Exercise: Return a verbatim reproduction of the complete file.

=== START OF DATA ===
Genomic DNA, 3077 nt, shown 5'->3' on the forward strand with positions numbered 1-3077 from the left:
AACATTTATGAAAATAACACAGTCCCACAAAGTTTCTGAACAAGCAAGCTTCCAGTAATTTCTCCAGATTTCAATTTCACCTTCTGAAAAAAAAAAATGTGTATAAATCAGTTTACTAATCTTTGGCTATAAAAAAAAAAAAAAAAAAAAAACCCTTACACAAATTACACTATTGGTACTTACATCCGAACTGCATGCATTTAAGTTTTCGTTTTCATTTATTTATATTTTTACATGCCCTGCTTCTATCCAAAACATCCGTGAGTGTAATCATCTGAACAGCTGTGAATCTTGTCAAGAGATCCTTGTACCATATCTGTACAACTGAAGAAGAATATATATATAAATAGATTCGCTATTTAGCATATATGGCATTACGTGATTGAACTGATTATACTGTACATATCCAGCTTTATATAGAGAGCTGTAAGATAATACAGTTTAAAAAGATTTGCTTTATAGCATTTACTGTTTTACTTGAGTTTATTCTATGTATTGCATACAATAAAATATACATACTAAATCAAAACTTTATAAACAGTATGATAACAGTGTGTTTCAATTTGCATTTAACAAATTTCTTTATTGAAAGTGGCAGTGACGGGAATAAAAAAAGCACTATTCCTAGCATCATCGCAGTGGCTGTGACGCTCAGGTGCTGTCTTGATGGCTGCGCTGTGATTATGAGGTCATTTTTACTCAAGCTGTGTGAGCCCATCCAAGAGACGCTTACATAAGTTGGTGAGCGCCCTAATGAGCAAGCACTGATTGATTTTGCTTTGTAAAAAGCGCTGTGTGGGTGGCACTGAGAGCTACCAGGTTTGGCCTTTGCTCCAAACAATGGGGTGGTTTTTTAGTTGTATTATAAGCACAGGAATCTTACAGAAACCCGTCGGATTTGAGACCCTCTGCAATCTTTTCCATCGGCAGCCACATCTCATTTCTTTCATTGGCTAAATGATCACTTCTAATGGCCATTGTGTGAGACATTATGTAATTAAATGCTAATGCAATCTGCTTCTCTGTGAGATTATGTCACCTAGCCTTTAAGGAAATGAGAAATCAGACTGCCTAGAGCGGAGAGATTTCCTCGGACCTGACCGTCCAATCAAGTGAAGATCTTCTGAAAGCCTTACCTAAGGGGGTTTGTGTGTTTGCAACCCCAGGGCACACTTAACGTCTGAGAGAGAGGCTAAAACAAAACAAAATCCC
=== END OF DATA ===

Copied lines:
Genomic DNA, 3077 nt, shown 5'->3' on the forward strand with positions numbered 1-3077 from the left:
AACATTTATGAAAATAACACAGTCCCACAAAGTTTCTGAACAAGCAAGCTTCCAGTAATTTCTCCAGATTTCAATTTCACCTTCTGAAAAAAAAAAATGTGTATAAATCAGTTTACTAATCTTTGGCTATAAAAAAAAAAAAAAAAAAAAAACCCTTACACAAATTACACTATTGGTACTTACATCCGAACTGCATGCATTTAAGTTTTCGTTTTCATTTATTTATATTTTTACATGCCCTGCTTCTATCCAAAACATCCGTGAGTGTAATCATCTGAACAGCTGTGAATCTTGTCAAGAGATCCTTGTACCATATCTGTACAACTGAAGAAGAATATATATATAAATAGATTCGCTATTTAGCATATATGGCATTACGTGATTGAACTGATTATACTGTACATATCCAGCTTTATATAGAGAGCTGTAAGATAATACAGTTTAAAAAGATTTGCTTTATAGCATTTACTGTTTTACTTGAGTTTATTCTATGTATTGCATACAATAAAATATACATACTAAATCAAAACTTTATAAACAGTATGATAACAGTGTGTTTCAATTTGCATTTAACAAATTTCTTTATTGAAAGTGGCAGTGACGGGAATAAAAAAAGCACTATTCCTAGCATCATCGCAGTGGCTGTGACGCTCAGGTGCTGTCTTGATGGCTGCGCTGTGATTATGAGGTCATTTTTACTCAAGCTGTGTGAGCCCATCCAAGAGACGCTTACATAAGTTGGTGAGCGCCCTAATGAGCAAGCACTGATTGATTTTGCTTTGTAAAAAGCGCTGTGTGGGTGGCACTGAGAGCTACCAGGTTTGGCCTTTGCTCCAAACAATGGGGTGGTTTTTTAGTTGTATTATAAGCACAGGAATCTTACAGAAACCCGTCGGATTTGAGACCCTCTGCAATCTTTTCCATCGGCAGCCACATCTCATTTCTTTCATTGGCTAAATGATCACTTCTAATGGCCATTGTGTGAGACATTATGTAATTAAATGCTAATGCAATCTGCTTCTCTGTGAGATTATGTCACCTAGCCTTTAAGGAAATGAGAAATCAGACTGCCTAGAGCGGAGAGATTTCCTCGGACCTGACCGTCCAATCAAGTGAAGATCTTCTGAAAGCCTTACCTAAGGGGGTTTGTGTGTTTGCAACCCCAGGGCACACTTAACGTCTGAGAGAGAGGCTAAAACAAAACAAAATCCC